A drama exploring the romantic past and emotional present of Ann Grant and her daughters, Constance and Nina. As Ann lays dying, she remembers, and is moved to convey to her daughters, the defining moments in her life 50 years prior, when she was a young woman. Harris is the man Ann loves in the 1950s and never forgets.
A "rockumentary", covering the rise to fame of MC Gusto, Stab Master Arson, and Dead Mike: members of the rap group "CB4". We soon learn that these three are not what they seem and don't ... See full summary »
An actor limited to stereotypical roles because of his ethnicity, dreams of making it big as a highly respected performer. As he makes his rounds, the film takes a satiric look at African American actors in Hollywood.
Craigus R. Johnson,
In colorful, bustling modern-day Manhattan, Rafi Gardet, a beautiful 37-year-old photography producer reeling from a recent divorce, meets David Bloomberg, a handsome 23-year-old painter recently out of college. Rafi's therapist, Dr. Lisa Metzger, who is working to help Rafi overcome her fears of intimacy, finds out that Rafi's new lover is--unfortunately for Lisa--her only son, David. Both David and Rafi must contend with their 14-year age gap, vastly different backgrounds and the demands of David's traditional mother. Despite their intense attraction, the charmed couple soon realizes that vastly different ages and backgrounds create much conflict. A Jewish hip-hop lover and closet painter who still lives with his grandparents, David has little in common with Rafi--a non-practicing Catholic from a wealthy, broken family who travels in the sophisticated, high-end world of fashion. Written by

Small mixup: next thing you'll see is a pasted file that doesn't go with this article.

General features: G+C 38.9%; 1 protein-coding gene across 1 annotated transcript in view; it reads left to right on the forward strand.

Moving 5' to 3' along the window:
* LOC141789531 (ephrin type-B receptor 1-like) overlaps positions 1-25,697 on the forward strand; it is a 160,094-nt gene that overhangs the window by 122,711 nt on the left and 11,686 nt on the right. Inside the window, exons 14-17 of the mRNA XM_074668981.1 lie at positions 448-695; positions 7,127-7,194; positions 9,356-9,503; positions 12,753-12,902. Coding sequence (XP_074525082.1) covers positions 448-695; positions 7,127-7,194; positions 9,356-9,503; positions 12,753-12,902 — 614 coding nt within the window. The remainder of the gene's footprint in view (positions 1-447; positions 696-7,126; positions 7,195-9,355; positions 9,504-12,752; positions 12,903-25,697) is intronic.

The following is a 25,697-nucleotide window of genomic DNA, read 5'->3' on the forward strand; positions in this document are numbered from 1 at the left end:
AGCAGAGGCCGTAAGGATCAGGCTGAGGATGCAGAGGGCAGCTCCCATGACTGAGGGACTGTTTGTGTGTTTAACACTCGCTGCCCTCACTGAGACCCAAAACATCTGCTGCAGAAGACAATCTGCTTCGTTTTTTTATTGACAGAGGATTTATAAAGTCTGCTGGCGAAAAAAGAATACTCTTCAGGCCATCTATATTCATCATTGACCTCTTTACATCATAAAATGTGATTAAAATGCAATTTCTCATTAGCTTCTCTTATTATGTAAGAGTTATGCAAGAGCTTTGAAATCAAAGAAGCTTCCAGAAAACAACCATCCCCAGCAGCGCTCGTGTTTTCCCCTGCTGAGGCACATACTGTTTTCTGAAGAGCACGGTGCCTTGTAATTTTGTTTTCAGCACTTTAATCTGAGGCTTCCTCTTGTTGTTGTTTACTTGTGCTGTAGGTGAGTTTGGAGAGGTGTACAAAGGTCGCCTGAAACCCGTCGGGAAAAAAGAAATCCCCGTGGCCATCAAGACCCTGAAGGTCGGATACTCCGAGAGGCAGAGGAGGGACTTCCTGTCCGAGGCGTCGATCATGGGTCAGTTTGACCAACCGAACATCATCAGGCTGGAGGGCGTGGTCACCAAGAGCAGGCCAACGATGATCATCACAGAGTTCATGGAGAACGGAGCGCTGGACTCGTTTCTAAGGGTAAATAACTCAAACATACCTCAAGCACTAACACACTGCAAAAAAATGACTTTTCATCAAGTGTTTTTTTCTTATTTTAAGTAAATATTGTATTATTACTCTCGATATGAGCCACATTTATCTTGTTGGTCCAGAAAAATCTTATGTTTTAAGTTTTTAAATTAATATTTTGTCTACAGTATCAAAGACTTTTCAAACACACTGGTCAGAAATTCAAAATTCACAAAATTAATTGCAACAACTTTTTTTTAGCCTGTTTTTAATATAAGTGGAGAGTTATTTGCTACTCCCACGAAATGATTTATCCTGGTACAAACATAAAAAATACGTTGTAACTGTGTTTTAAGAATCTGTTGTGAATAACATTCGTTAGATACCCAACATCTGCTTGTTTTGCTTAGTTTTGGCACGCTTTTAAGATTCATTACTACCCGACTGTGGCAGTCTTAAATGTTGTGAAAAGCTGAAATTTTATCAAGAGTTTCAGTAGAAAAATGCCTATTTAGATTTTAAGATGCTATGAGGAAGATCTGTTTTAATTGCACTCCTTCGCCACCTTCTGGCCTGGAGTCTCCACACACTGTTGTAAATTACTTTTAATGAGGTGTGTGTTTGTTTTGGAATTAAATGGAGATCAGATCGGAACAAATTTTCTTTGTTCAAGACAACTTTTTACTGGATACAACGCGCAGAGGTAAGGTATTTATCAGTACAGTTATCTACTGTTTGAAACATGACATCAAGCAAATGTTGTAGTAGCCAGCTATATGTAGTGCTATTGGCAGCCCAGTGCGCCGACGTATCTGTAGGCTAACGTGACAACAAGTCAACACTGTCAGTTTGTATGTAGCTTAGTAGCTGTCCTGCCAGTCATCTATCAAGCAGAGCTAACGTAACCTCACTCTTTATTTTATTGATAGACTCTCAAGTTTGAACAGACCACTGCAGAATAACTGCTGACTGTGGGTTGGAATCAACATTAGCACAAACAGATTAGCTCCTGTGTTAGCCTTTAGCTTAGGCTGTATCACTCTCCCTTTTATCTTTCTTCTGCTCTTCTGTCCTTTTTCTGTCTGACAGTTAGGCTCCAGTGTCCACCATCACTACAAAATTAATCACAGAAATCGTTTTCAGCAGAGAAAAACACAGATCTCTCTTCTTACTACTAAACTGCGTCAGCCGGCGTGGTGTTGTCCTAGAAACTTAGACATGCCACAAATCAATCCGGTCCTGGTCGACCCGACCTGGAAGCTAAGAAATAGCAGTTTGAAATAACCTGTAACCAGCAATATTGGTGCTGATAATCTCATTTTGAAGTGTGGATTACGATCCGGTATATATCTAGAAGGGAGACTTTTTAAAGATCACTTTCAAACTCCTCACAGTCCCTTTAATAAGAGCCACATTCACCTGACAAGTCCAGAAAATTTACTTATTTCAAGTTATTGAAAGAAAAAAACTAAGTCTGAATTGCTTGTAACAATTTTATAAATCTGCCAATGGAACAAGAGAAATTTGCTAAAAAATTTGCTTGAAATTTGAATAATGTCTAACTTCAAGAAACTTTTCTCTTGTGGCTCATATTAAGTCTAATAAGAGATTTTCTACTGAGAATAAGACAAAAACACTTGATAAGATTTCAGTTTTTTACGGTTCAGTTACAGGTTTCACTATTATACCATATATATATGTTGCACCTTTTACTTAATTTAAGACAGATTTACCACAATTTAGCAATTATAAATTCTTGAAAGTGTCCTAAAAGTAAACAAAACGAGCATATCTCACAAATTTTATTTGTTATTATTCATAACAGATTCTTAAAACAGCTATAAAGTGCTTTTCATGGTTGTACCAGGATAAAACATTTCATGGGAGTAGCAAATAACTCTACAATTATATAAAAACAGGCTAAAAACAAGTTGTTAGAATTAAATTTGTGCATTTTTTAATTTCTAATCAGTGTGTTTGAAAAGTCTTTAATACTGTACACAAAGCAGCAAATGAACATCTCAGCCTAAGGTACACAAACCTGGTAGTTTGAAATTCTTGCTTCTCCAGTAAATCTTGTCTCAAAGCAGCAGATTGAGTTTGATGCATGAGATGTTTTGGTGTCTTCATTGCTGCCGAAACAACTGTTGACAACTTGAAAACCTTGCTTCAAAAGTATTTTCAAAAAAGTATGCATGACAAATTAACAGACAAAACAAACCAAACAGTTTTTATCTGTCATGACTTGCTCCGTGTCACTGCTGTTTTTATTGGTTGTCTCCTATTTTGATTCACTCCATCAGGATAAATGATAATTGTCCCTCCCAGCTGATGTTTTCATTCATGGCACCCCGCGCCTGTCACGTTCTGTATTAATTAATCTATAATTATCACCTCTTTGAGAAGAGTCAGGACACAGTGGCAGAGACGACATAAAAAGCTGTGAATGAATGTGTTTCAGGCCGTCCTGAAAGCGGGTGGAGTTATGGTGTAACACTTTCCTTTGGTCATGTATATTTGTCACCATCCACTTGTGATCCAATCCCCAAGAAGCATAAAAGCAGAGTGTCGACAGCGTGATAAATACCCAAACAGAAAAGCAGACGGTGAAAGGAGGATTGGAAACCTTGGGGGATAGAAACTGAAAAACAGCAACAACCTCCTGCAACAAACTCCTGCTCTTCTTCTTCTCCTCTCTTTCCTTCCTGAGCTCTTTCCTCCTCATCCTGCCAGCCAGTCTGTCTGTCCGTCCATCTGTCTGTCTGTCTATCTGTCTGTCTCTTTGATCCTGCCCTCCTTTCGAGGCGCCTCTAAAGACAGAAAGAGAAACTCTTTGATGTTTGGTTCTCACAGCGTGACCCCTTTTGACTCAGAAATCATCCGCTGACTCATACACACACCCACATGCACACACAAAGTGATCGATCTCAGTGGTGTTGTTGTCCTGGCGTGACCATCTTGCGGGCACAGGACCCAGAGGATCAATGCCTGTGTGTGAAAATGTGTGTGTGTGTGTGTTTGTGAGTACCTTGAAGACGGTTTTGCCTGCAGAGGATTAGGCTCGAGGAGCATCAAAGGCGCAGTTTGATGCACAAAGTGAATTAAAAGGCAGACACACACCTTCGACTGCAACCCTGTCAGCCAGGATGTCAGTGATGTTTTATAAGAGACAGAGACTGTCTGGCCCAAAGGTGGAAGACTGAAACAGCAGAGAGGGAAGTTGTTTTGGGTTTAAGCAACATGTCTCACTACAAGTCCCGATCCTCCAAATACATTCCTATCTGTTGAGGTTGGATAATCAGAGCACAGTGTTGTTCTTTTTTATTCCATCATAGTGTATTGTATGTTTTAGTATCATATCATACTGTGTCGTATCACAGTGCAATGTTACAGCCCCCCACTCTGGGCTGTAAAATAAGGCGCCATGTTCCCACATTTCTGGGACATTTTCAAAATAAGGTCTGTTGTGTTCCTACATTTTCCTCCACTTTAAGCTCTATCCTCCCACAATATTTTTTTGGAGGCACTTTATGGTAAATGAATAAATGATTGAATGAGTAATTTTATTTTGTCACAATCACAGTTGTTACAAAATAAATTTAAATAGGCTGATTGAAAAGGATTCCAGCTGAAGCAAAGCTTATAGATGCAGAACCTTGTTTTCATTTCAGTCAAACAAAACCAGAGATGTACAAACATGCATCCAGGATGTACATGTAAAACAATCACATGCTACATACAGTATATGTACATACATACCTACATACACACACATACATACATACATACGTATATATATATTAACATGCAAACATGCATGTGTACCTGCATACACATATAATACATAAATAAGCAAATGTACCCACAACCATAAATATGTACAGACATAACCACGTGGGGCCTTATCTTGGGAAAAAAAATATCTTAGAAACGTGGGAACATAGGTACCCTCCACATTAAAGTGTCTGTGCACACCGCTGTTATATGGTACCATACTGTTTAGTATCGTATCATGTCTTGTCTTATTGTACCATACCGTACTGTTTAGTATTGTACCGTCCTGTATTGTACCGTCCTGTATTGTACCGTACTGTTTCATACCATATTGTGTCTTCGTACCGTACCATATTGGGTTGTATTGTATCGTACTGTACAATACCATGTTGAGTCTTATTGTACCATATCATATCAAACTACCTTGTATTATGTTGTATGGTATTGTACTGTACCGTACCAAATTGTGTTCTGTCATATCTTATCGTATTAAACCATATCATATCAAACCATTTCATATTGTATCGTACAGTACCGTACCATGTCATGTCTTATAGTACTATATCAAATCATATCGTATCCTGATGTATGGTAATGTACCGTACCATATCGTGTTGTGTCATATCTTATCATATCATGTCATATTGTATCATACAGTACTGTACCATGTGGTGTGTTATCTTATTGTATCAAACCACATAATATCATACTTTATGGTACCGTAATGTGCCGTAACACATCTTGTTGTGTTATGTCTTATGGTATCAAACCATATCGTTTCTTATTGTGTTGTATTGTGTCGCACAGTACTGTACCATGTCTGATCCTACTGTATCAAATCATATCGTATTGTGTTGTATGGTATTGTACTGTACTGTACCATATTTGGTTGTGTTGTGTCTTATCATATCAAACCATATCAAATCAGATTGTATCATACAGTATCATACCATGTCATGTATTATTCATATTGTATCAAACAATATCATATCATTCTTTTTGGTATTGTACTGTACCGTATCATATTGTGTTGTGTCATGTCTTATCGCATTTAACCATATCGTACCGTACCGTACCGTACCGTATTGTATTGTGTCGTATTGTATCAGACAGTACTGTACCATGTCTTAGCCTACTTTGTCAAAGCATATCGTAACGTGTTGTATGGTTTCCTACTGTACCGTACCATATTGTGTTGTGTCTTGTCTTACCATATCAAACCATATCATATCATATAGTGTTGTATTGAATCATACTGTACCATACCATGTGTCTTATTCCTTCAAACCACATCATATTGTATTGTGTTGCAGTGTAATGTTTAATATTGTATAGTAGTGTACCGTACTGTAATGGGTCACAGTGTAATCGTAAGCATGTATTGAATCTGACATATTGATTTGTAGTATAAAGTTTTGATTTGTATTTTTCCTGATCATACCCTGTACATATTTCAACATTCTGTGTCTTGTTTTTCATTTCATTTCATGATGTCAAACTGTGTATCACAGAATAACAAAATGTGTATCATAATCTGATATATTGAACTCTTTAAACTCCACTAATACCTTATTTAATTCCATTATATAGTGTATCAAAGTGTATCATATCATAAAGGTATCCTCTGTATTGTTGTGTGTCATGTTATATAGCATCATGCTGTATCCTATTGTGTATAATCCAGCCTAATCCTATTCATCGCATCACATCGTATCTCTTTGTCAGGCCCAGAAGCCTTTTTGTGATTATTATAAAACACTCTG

Anthony Pereyra <email@example.com>
Rafi is 37 years old; Dave is 23. This may be a joke on the movie's title, as 37 and 23 are both prime numbers (i.e., numbers that are divisible only by themselves and by 1). See more »
When Lisa is talking to her therapist the first time about whether or not to continue treating Rafi, at first her hair is behind her glasses. The next shot her hair is outside of her glasses, and the third shot her hair is behind her glasses again. See more »
Oh, I'm sorry. It's so hot in here, and I can't figure this stupid thing!
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Meryl Streep is the closest actress we've got to the great old stars of yesteryear. Bette Davis comes to mind. Meryl was trim and sexy a couple of years a ago in "Adaptation" now in "Prime" she's a matronly Jewish mom filled with sense and sensibility. She is also very funny and the main reason to see this Jewish American farce. When she's on, we're on. I believed and enjoyed her predicament. I only wish the script, dealing with the relationship of Uma Thurman and Bryan Greenberg had been a bit smarter and more engaging. I bought that the sex was great and that Uma was discovering herself through this younger lover but their intimacy is clumsy and their dialogue very slight. It is as if the two Kauffman's of "Adaptation" were at work here and that the scenes involving Meryl were written by one and the scenes with the lovers by the other. The former ones however makes the evening a very pleasant one.
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